A terrycloth piece of cultural history (see below)
The New Old McNally
Soon there’ll be no gay bars.
When I read that online and elsewhere last week, I wondered if the hypocrites in charge had managed to revive some sort of pre-Stonewall “no queers and booze in the same room” prohibition, a new blue law with lavender highlights.
But I was needlessly alarmed, because it was just entrepreneur.com predicting which businesses and products would vanish within a decade, like roll-film photo developers and tree-eating newspapers, because the need for them would be gone: “Gay men and women have been gaining greater acceptance in society. What used to be a hangout for people who felt unwelcome elsewhere is becoming less necessary.”
Whew. Now my guy and I can walk into that cozy Laramie bar and snuggle over dirty martinis. Single same-sexers may cruise to their hearts’ delight.
Out There predicts that those who wash blood off floors will always have a job.
Certainly many gay bathhouses, at least, have given up the ghost, but there’s a four-letter reason for that. (Guess.) That doesn’t mean there aren’t all kinds of sex-fetish-dating-romance clubs to go to right now, at least in major metropolitan areas. Yes, Virginia, you can meet the love of your life in the strangest of places. But I just saw the just-opened Broadway revival of Terrence McNally’s The Ritz, a mid-’70s farce about an out-of-town married man who hides from his murderous brother-in-law in a New York bathhouse that he doesn’t know is gay — oh, we have a Jack La Lanne in Cleveland, he says.
The playwright has been quoted as saying that he thought it wise to wait awhile before putting The Ritz on again, but enough time has passed.
What does that mean? No one’s seroconverting anymore? We’ve forgotten our dead lovers, family, friends? The author of Love! Valour! Compassion! certainly knows better than that.
Playbill from the ’70s Longacre production
I never saw the original, but I did go to the film adaptation of The Ritz, directed by Richard Lester, when it came out in ’76, the year after Rita Moreno won a Tony for her portrayal of bathhouse cabaret chanteuse Googie Gomez, the play’s only juicy role. The film’s main plus, other than a manic Moreno, is that its plot and dialogue assume that “gay” is out there, sort of normal — albeit sex-centered, albeit despised. That alone made it brave and worthwhile. Otherwise, the movie, which I recently borrowed from my local library’s video collection, huffs and puffs and stays put.
By most reports, the play was a fey Feydeau farce then, and it’s the same now. In spite of some worthy trouping and the usual suburban assortment of bare male buttocks, history has made it worse. Dated. Sad. Unless there are big bucks to be made, why go to the trouble to produce it?
Yet…here’s part of what Pulitzer-winning critic Richard Eder wrote about the film when he reviewed it more than 30 years ago for the New York Times:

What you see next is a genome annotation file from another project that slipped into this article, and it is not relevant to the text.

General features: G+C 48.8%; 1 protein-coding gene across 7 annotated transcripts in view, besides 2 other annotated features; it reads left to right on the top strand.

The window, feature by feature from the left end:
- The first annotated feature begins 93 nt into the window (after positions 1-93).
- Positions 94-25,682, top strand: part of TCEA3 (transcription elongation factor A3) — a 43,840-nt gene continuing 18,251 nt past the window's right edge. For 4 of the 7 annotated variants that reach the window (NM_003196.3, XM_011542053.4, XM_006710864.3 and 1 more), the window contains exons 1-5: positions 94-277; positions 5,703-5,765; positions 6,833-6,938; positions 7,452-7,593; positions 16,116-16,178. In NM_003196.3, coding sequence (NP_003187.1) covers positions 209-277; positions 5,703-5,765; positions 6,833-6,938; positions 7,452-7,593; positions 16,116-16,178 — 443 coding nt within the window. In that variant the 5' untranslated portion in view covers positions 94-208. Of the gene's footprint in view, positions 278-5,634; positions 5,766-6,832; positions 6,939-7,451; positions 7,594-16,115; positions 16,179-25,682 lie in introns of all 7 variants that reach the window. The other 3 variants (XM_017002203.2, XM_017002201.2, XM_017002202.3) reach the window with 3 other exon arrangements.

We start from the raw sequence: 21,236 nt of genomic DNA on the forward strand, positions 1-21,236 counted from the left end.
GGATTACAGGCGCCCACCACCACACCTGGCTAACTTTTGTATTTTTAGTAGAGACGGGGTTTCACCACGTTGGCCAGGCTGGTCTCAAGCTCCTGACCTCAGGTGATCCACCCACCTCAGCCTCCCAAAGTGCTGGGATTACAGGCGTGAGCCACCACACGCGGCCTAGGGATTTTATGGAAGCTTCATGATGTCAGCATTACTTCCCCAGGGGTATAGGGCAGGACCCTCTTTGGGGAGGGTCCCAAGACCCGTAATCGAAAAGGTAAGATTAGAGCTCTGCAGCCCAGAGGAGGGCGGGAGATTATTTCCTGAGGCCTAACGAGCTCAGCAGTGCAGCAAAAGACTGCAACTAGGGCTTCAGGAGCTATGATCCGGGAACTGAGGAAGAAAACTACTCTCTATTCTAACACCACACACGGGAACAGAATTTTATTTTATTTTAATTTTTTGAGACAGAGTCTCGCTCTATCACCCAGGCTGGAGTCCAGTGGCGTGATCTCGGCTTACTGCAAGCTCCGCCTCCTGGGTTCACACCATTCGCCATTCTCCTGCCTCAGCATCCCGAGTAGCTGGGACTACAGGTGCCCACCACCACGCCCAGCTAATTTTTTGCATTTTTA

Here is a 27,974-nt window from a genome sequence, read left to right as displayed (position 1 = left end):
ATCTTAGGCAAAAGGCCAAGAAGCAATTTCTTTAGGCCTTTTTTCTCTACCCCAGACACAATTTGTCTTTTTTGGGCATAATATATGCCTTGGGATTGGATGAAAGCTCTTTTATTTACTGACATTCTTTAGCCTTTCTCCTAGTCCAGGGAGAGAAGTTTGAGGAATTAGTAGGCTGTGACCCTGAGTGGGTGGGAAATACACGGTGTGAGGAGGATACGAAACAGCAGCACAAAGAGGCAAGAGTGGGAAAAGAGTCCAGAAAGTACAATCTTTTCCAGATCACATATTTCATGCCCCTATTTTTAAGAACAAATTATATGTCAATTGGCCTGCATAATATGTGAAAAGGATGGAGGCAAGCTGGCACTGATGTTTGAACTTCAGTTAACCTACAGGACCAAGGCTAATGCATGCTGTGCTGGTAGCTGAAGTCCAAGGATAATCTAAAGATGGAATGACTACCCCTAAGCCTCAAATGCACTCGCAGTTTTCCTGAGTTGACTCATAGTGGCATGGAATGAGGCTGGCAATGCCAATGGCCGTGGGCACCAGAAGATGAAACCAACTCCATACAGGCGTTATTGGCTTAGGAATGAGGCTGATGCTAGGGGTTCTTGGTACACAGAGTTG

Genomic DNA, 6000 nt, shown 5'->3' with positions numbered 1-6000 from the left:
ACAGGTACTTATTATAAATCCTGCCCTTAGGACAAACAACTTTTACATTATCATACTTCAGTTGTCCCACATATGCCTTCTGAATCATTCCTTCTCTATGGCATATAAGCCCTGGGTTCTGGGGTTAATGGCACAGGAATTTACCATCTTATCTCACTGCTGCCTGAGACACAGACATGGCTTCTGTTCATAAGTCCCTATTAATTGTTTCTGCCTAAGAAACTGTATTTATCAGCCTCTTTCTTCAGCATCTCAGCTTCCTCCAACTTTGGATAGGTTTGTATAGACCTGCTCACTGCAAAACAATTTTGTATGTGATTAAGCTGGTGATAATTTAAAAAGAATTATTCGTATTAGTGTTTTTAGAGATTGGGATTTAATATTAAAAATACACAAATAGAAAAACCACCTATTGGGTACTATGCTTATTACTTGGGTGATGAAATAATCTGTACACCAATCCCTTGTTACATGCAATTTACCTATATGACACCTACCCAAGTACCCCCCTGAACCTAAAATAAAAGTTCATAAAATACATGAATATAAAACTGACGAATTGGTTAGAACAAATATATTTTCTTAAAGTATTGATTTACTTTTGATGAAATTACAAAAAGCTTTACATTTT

But if the farce suffers mainly from wearing lead shoes, the homosexual gimmick suffers from something more serious.
To have a tolerance, or even an acceptance of homosexuality doesn’t rule out having an underlying physical distaste for it. Inevitably perhaps, the camera emphasizes the physical element far more than it was emphasized on the stage. To put it bluntly, it shoves up too close–for most of us, I think–too much pale flesh organized around unshared intentions. There are simply too many male homosexual stomachs, arms and faces at too short a range.
That, good readers, is what we were up against. The diagnostic-sounding term “homophobia” doesn’t quite capture the writer’s marble-pedestal throne tone as well as the unpleasant underlying scent of us-versus-them anxiety. Keep those invert tummies at arm’s length! And Mr. Eder was by no means the worst.
I’ll take this opportunity to climb onto my own slippery pedestal and play historian, with a refresher about the time the gay baths crossed over. Did you see the photo at the top? It shows a black, deco-lettered towel sold by Bloomingdale’s that celebrated an Oct. 4, 1973 performance and RCA recording of Eleanor Steber: Live at the Continental Baths.
The 20,000-square-foot Continental, opened in 1969, was located in the basement of the ornate Hotel Ansonia on Manhattan’s Upper West Side. It quickly lost its gay anonymity and became a destination where slummers could join the lucky, uninhibited regulars (a la Harlem in the ’20s) to hear Peter Allen, Cab Calloway, Melba Moore and the young Bette Midler, Honolulu sunlight still in her hair. Midler, as you probably know, performed with accompanist Barry Manilow, who, in keeping with what was proper, wore a flimsy white towel at the piano.
Madame Steber, though, in chiffon and diamonds, draped a black towel around her ample waist. The formidable diva offered Mozart, Charpentier, Puccini and more “while boys yell ‘Brava!’ ” and “Mrs. Leonard Bernstein, Suzy, Patrice Munsel, a lot of Metropolitan Opera stars and half of New York society looked on.” (This reported not by Eder at the paper of record, but by Rex Reed at the Daily News.)
That quite telling and optimistic bit of gay — and opera — history can be heard online via parterre box, the queer opera zine. In his live concert introduction, bathhouse owner Steve Ostrow says that when Steber asked for quiet during rehearsal, she was immediately obeyed: “You could have heard a towel drop.”
He also declares to his audience that the event is taking place “in a house of love.” He means it. Only a few titters can be heard in the background.
Postscript: The Village Voice, where I worked from 1979 to 1995, recently put out a 50th-anniversary issue. From my hundreds of pieces, the editors chose this.
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